Plant Molecular Biology

, Volume 32, Issue 6, pp 1055–1065 | Cite as

Promoter elements controlling developmental and environmental regulation of a tobacco ribosomal protein gene L34

  • Ziyu Dai
  • Jianwei Gao
  • Kyungsook An
  • James M. Lee
  • Gerald E. Edwards
  • Gynheung An
Research Article

Abstract

The rpL34 gene, which encodes a cytoplasmic ribosomal protein with a high homology to the rat 60S r-protein L34, was isolated from a genomic library of tobacco (Nicotiana tabacum L. cv. Xanthi-nc). A 1500 bp upstream promoter fragment was fused to the chloramphenicol acetyltransferase (CAT) reporter gene or β-glucuronidase (GUS) reporter gene and transferred into tobacco plants by the Agrobacterium-mediated leaf disk transformation method. Analysis of CAT activity in leaf tissues showed that mechanical wounding increased the rpL34 promoter activity about 5 times as compared to untreated controls and that the promoter activity was further enhanced by plant growth regulators, 2,4-dichlorophenoxyacetic acid and benzyladenine. Histochemical GUS staining patterns of the transgenic plants showed that the rpL34 promoter activity is high in actively growing tissues, including various meristems, floral organs, and developing fruits. A series of 5′ deletion analyses of the rpL34 promoter indicated that a 50 bp region located between −179 and −129 is essential for wound, auxin and cytokinin responses. Deletion of this region reduced the promoter activity to an undetectable level. Insertion of the 50 nucleotide sequence into a minimal promoter restored the promoter activity and the promoter strength was proportional to the copy number of the upstream sequence. The role of TATA and CAAT box regions was studied by a series of 3′ deletion analyses. A 3′ deletion up to −28 did not significantly affect the promoter strength. However deletion of the promoter up to 70 bp, which deleted the TATA box region, significantly reduced promoter activity. Further deletion of the promoter up to −104, eliminating the CAAT box region, abolished the promoter activity. These results suggest that the TATA box and CAAT box regions are also important for the rpL34 promoter activity in addition to the 50 bp upstream region.

Key words

auxin cytokinin promoter elements ribosomal protein L34 tobacco wouding 

Preview

Unable to display preview. Download preview PDF.

Unable to display preview. Download preview PDF.

References

  1. 1.
    An G: Binary Ti vectors for plant transformation and promoter analysis. Meth Enzymol 153: 293–305 (1987).Google Scholar
  2. 2.
    An G, Ebert PR, Mitra A, Ha SB: Binary vectors. In: Gelvin SB, Schilperoort RA (eds) Plant Molecular Biology Manual, pp. A3/1–19. Kluwer Academic Publishers, Dordrecht, Netherlands (1988).Google Scholar
  3. 3.
    Benfey PN, Chua N-H: The cauliflower mosaic virus 35S promoter: combinational regulation of transcription in plants. Science 250: 959–966 (1990).Google Scholar
  4. 4.
    Bonham-Smith PC, Oancia TL, Moloney MM: Cytoplasmic ribosomal protein S15a from Brassica napus: molecular cloning and developmental expression in mitotically active tissues. Plant Mol Biol 18: 909–919 (1992).Google Scholar
  5. 5.
    Casadaban MJ, Cohen SN: Analysis of gene control signals by DNA fusion and cloning in Escherichia coli. J Mol Biol 138: 179–207 (1980).Google Scholar
  6. 6.
    Choi D, Yun HK, Bok S-H, Kim S-U: Nucleotide sequence of a cDNA encoding ribosomal protein L31 (GenBank U23784) from Nicotiana glutinosa L. (PGR95–028). Plant Physiol 108: 1748 (1995).Google Scholar
  7. 7.
    Chisholm D: A convenient moderate-scale procedure for obtaining DNA from bacteriophage lambda. Biotechniques 7: 21–23 (1989).Google Scholar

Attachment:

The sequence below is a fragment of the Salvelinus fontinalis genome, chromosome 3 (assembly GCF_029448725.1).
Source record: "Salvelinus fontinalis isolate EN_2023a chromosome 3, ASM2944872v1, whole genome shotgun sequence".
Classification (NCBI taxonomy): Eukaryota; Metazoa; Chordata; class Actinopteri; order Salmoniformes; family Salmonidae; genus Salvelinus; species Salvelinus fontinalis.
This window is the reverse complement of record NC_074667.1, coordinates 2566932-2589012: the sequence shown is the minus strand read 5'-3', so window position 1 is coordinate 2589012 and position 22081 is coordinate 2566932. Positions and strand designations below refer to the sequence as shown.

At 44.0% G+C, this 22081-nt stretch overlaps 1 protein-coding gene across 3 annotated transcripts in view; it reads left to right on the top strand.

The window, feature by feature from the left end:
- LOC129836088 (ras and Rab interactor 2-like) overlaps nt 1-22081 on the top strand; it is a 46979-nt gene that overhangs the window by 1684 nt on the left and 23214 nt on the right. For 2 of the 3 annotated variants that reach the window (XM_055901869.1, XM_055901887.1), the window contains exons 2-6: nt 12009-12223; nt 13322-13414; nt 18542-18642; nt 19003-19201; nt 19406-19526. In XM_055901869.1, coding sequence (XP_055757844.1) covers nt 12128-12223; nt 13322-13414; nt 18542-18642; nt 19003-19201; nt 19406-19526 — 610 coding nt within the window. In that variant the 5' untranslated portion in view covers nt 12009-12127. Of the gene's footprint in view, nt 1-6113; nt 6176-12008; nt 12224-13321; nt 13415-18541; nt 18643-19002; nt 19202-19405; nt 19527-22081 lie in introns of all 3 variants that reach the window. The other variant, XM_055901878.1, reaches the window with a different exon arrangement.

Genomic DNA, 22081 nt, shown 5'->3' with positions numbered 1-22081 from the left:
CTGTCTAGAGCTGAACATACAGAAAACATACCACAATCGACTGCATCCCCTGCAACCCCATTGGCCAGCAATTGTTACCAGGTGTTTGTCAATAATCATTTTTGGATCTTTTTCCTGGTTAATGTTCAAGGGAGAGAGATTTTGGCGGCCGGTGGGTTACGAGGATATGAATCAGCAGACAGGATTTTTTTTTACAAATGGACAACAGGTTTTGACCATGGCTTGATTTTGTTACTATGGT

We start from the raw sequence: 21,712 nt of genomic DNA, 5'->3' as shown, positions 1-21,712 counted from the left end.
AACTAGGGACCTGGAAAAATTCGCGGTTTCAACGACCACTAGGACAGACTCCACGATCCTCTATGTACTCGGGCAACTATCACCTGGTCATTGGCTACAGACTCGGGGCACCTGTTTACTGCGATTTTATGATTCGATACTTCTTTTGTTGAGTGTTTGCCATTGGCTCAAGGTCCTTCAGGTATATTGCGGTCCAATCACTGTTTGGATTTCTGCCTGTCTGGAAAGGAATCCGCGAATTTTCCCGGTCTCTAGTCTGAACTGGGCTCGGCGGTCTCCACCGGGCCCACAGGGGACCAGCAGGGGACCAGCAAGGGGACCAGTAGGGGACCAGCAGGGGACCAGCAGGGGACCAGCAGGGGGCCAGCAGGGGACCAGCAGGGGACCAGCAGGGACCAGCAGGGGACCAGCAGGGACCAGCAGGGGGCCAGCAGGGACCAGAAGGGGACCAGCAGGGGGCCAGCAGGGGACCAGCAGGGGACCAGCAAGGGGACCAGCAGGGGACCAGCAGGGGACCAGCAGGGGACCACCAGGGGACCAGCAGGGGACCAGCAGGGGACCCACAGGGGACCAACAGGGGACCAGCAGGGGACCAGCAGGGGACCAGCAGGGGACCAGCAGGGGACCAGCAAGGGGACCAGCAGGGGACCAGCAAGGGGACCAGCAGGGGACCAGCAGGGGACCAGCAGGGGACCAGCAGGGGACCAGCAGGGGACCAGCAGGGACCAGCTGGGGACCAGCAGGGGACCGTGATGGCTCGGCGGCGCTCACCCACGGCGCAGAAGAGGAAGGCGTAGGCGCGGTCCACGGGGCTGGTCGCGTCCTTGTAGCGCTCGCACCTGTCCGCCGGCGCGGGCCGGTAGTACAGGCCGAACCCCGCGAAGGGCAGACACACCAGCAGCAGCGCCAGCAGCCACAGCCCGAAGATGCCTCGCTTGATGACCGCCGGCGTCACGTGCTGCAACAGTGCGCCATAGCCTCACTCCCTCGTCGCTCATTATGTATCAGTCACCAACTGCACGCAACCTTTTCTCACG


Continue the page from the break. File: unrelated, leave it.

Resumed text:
8. 8.
    Ebert PR, Ha SB, An G: Identification of an essential upstream element in the nopaline synthase promoter by stable and transient assays. Proc Natl Acad Sci USA 84: 5745–5749 (1987).Google Scholar
  9. 9.
    Ellis JG, Llewellyn DJ, Walker JC, Dennis ES, Peacock WJ: The ocs elements: a 16 base pair palindrome essential for activity of the octopine synthase enhancer. EMBO J 6: 3203–3208 (1987).Google Scholar
  10. 10.
    Frischauf A, Lehrach H, Poustka A, Murray N: Lambda replacement vectors carrying polylinker sequences. J Mol Biol 170: 827–842 (1983).Google Scholar
  11. 11.
    Gantt JS, Key JL: Coordinated expression of ribosomal proteins in RNAs following auxin treatment of soybean hypocotyles. J Biol Chem 260: 6175–6181 (1985).Google Scholar
  12. 12.
    Gantt JS, Key JL: Auxin induced changes in the level of translatable ribosomal protein messenger ribonucleic acids in soybean hypocotyl. Biochemistry 22: 4131–4139 (1983).Google Scholar
  13. 13.
    Gantt JS, Thompson MD: Plant cytosolic ribosomal protein S11 and chloroplast ribosomal protein CS17. J Biol Chem 265: 2763–2767 (1990).Google Scholar
  14. 14.
    Gao J, Kim S-R, Chung Y-Y, Lee JM, An G: Developmental and environmental regulation of two ribosomal protein genes in tobacco. Plant Mol Biol 25: 761–770 (1994).Google Scholar
  15. 15.
    Gao J, Kim S-R, Lee JM, An G: Nucleotide and protein sequences of 60S ribosomal protein L17 from tobacco (Nicotiana tabacumL). Plant Physiol 103: 1027–1028 (1993).Google Scholar
  16. 16.
    Hoekema A, Hirsch PR, Hooykaas PJJ, Schilperoort RA: A binary vector strategy based on separation of vir-and T-region of the Agrobacterium tumefaciens Ti-plasmid. Nature 303: 179–181 (1983).Google Scholar
  17. 17.
    Jefferson RA, Kavanagh TA, Bevan MW: GUS fusions \-glucuronidase as a sensitive and versatile gene fusion marker in higher plants. EMBO J 6: 3901–3907 (1987).Google Scholar
  18. 18.
    Joanin P, Gigot C, Philipps G: cDNA nucleotide sequence and expression of a maize cytoplasmic ribosomal protein S13 gene. Plant Mol Biol 21: 701–704 (1993).Google Scholar
  19. 19.
    Kidou S, Umeda M, Kato A, Uchimiya H: Plant cDNA homologue to rat insulinoma gene encoding ribosomal protein S15. Nucl Acids Res 21: 2013 (1993).Google Scholar